We realized that one of our strengths was that we are skilled litigators, a field most law firms try to avoid because it is labor-intensive and time-consuming. So we focused on increasing our networking efforts and then building upon that network to obtain referrals from other attorneys looking to avoid litigation. Because we are skilled at litigation, we were able to deliver great results which helped earn the trust of the referring attorneys and led to even more referrals.

4. Implement Client Feedback

Great companies ask for and then listen to their client feedback to improve their company.

Clients are the lifeblood of any company, so CEOs should value client feedback to make sure clients will return in the future and/or refer new clients.

If a certain policy or procedure consistently produces negative feedback, then that policy or procedure needs to be fixed, altered, or scrapped altogether. For example, if a company’s return policy makes it difficult for the customer to print a return label or properly package the product for shipping, it makes life more difficult for the customer and reduces the likelihood the customer will become a repeat customer. Improving the client experience allows a great company to deliver great results for the client.

5. Planning for Growth

Great companies have a strategic plan for growth and take the steps to accomplish that growth in a reasonable and cost-effective manner. Good companies can become and remain profitable without expanding from the initial location, office, or market, but great companies are always looking to grow and become bigger.

Growth should come at a metered and reasonable pace so as to not overextend and put the company in a risky position financially. This makes planning for growth crucial in making a good company great. For example, a restaurant looking to open a second location needs to budget for food costs, furniture, and other operational costs as well as doing plenty of due diligence in researching the estimated foot traffic and available parking at the new location when considering secondary locations.

Jerome Knyszewski: Extensive research suggests that “purpose driven businesses” are more successful in many areas. Can you help articulate for our readers a few reasons why a business should consider becoming a purpose driven business, or consider having a social impact angle?

Jordan Peagler: As a law firm that exclusively focuses on representing injury victims against huge insurance companies, having a purpose in what you do can mean all the difference. Having something that motivates your company and your employees to give their all in order to produce the best results for your clientele can only help propel your business. Having an overarching goal or social cause makes your employees more dedicated to the task at hand.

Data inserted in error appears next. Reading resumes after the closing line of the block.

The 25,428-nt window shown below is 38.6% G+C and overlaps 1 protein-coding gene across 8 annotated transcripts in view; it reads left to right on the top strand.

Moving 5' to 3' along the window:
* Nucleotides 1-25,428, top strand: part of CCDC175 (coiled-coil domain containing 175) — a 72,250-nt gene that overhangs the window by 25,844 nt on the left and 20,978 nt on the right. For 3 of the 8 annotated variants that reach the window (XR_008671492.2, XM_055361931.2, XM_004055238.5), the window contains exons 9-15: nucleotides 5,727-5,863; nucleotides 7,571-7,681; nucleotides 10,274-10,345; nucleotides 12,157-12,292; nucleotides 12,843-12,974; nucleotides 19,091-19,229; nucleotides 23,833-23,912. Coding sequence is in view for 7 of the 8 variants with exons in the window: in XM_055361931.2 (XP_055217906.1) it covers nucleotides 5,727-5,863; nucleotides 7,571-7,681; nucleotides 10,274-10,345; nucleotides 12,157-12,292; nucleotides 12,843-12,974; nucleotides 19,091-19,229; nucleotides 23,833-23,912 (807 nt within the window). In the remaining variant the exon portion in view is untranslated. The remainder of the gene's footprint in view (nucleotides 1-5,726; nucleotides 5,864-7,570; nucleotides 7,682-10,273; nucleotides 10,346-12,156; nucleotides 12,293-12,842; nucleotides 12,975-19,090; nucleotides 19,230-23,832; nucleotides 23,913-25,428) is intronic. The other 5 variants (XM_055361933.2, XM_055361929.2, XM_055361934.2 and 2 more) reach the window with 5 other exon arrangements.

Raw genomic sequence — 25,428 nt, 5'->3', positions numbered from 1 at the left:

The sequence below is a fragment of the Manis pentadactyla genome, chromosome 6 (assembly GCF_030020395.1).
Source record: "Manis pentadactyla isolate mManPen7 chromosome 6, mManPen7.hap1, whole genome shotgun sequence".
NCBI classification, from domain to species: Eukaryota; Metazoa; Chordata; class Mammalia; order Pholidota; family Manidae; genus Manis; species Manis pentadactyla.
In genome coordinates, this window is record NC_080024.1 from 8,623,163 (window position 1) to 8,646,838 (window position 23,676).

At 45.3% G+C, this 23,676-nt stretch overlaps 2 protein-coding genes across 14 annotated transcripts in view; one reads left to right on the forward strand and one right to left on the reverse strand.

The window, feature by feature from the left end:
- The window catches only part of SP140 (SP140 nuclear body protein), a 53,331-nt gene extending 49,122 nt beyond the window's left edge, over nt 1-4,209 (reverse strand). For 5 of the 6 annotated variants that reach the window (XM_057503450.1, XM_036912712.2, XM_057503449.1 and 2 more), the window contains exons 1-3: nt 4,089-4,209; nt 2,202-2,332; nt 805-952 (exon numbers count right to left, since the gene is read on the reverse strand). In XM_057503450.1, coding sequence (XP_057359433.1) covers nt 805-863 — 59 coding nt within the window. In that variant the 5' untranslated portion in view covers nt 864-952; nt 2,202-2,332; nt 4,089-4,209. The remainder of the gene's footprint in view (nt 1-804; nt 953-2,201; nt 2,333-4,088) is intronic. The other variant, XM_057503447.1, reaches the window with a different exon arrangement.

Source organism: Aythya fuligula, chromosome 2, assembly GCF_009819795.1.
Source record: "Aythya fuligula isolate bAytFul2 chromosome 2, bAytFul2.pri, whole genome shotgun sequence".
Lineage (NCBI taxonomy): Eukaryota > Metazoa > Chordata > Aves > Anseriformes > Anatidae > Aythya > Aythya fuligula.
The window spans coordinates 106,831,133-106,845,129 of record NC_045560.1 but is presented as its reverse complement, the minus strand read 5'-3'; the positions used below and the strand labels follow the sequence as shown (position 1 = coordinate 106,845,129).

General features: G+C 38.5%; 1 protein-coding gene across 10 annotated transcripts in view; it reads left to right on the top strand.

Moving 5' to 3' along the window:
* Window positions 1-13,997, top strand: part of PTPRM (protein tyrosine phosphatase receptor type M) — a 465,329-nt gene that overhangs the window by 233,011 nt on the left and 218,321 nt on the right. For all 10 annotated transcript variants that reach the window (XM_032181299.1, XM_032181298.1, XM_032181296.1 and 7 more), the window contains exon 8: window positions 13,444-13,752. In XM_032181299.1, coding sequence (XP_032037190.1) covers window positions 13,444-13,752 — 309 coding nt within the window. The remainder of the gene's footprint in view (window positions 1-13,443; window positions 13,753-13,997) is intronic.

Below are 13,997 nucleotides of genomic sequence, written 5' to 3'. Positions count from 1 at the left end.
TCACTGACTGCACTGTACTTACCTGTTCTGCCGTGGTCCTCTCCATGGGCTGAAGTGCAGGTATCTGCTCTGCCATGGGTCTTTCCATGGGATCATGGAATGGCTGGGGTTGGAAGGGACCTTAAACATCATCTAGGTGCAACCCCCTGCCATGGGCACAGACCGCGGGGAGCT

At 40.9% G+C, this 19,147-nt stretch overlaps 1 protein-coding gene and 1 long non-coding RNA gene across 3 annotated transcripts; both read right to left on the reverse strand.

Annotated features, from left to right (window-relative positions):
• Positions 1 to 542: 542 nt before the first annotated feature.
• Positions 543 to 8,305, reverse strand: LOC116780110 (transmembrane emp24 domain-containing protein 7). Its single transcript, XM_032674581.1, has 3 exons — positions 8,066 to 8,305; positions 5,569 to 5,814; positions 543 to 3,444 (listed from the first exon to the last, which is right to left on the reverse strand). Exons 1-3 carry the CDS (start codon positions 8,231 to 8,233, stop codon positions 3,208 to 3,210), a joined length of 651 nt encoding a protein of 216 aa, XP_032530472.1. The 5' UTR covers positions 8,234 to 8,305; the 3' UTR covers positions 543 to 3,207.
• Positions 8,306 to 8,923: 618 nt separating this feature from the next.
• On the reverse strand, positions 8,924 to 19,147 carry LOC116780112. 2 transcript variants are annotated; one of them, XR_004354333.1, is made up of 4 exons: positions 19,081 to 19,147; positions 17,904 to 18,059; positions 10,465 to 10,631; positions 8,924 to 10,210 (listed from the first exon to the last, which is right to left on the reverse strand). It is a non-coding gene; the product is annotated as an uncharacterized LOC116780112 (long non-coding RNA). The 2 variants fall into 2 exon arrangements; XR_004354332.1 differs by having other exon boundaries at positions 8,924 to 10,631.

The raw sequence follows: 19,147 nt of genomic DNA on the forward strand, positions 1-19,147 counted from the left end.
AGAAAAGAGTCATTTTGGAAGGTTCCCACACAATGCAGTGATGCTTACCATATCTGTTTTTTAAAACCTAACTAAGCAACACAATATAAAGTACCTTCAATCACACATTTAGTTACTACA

Jerome Knyszewski: As you know, “conversion” means to convert a visit into a sale. In your experience what are the best strategies a business should use to increase conversion rates?

Jordan Peagler: Investing in your website to make it as user-friendly and appealing as possible is a great way to boost conversion rates.

If a visitor to the website finds it difficult to navigate or find what they are looking for there is a low likelihood of them choosing your company. The same goes for aesthetics. Looks matter to clients so if photos are old or the layout of the site is not interactive or appealing then it can look cheap.

Prompt responses are another key to boosting conversion rates. It seems obvious but delays in responding to inquiries or messages drastically reduce conversion rates.

Jerome Knyszewski: Of course, the main way to increase conversion rates is to create a trusted and beloved brand. Can you share a few ways that a business can earn a reputation as a trusted and beloved brand?

Jordan Peagler: I think a great way to boost your reputation and brand is through client testimonials and reviews.

Clients often rely on internet reviews like Yelp! and Google reviews when selecting a business. Proactively asking satisfied customers to leave reviews helps others trust your company.

In addition to branding all correspondence and paperwork clients receive from our firm, we stay in contact with clients after their case has settled. Things like sending holiday cards with your brand on it, or sending branded promotional emails all help to keep your company on the minds of your existing clientele.

Jerome Knyszewski: How can our readers further follow you online?

Jordan Peagler: Readers can check out our website to learn more about the team at MKP Law Group and what we do. We also have a Facebook Page or you can connect with me on LinkedIn.

Jerome Knyszewski: This was very inspiring. Thank you so much for the time you spent with this!